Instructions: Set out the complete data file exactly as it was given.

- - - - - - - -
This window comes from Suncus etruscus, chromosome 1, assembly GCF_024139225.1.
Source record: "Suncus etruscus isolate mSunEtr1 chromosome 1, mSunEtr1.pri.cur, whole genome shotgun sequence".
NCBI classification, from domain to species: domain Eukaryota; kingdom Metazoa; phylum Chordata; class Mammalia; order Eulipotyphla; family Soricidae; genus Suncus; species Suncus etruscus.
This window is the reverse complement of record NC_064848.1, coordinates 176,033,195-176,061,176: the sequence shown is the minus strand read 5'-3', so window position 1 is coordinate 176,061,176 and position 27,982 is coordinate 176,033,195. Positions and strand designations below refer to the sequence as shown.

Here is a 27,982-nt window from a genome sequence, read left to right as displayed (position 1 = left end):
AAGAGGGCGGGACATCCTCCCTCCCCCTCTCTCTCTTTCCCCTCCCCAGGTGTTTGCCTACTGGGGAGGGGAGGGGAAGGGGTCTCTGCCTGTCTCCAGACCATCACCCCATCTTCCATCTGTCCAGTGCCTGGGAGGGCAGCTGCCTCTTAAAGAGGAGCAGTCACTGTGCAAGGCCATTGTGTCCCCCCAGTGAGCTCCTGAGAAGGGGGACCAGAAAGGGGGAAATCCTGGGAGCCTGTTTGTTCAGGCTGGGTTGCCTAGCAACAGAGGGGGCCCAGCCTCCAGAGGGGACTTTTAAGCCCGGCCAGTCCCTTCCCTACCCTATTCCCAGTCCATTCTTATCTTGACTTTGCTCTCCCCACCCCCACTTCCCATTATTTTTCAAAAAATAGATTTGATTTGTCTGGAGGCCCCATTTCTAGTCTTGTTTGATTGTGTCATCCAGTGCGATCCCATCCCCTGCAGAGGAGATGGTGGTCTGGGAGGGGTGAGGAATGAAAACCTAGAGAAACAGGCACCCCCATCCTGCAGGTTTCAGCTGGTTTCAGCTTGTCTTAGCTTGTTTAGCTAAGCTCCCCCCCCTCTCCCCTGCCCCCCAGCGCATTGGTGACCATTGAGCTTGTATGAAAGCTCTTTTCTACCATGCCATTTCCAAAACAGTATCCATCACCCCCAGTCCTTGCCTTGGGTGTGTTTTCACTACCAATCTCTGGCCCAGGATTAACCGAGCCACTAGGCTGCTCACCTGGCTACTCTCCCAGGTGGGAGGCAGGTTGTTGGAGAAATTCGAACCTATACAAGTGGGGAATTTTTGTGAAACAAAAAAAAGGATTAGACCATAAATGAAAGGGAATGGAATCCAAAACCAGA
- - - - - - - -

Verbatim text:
This window comes from Suncus etruscus, chromosome 1, assembly GCF_024139225.1.
Source record: "Suncus etruscus isolate mSunEtr1 chromosome 1, mSunEtr1.pri.cur, whole genome shotgun sequence".
NCBI classification, from domain to species: domain Eukaryota; kingdom Metazoa; phylum Chordata; class Mammalia; order Eulipotyphla; family Soricidae; genus Suncus; species Suncus etruscus.
This window is the reverse complement of record NC_064848.1, coordinates 176,033,195-176,061,176: the sequence shown is the minus strand read 5'-3', so window position 1 is coordinate 176,061,176 and position 27,982 is coordinate 176,033,195. Positions and strand designations below refer to the sequence as shown.

Here is a 27,982-nt window from a genome sequence, read left to right as displayed (position 1 = left end):
AAGAGGGCGGGACATCCTCCCTCCCCCTCTCTCTCTTTCCCCTCCCCAGGTGTTTGCCTACTGGGGAGGGGAGGGGAAGGGGTCTCTGCCTGTCTCCAGACCATCACCCCATCTTCCATCTGTCCAGTGCCTGGGAGGGCAGCTGCCTCTTAAAGAGGAGCAGTCACTGTGCAAGGCCATTGTGTCCCCCCAGTGAGCTCCTGAGAAGGGGGACCAGAAAGGGGGAAATCCTGGGAGCCTGTTTGTTCAGGCTGGGTTGCCTAGCAACAGAGGGGGCCCAGCCTCCAGAGGGGACTTTTAAGCCCGGCCAGTCCCTTCCCTACCCTATTCCCAGTCCATTCTTATCTTGACTTTGCTCTCCCCACCCCCACTTCCCATTATTTTTCAAAAAATAGATTTGATTTGTCTGGAGGCCCCATTTCTAGTCTTGTTTGATTGTGTCATCCAGTGCGATCCCATCCCCTGCAGAGGAGATGGTGGTCTGGGAGGGGTGAGGAATGAAAACCTAGAGAAACAGGCACCCCCATCCTGCAGGTTTCAGCTGGTTTCAGCTTGTCTTAGCTTGTTTAGCTAAGCTCCCCCCCCTCTCCCCTGCCCCCCAGCGCATTGGTGACCATTGAGCTTGTATGAAAGCTCTTTTCTACCATGCCATTTCCAAAACAGTATCCATCACCCCCAGTCCTTGCCTTGGGTGTGTTTTCACTACCAATCTCTGGCCCAGGATTAACCGAGCCACTAGGCTGCTCACCTGGCTACTCTCCCAGGTGGGAGGCAGGTTGTTGGAGAAATTCGAACCTATACAAGTGGGGAATTTTTGTGAAACAAAAAAAAGGATTAGACCATAAATGAAAGGGAATGGAATCCAAAACCAGA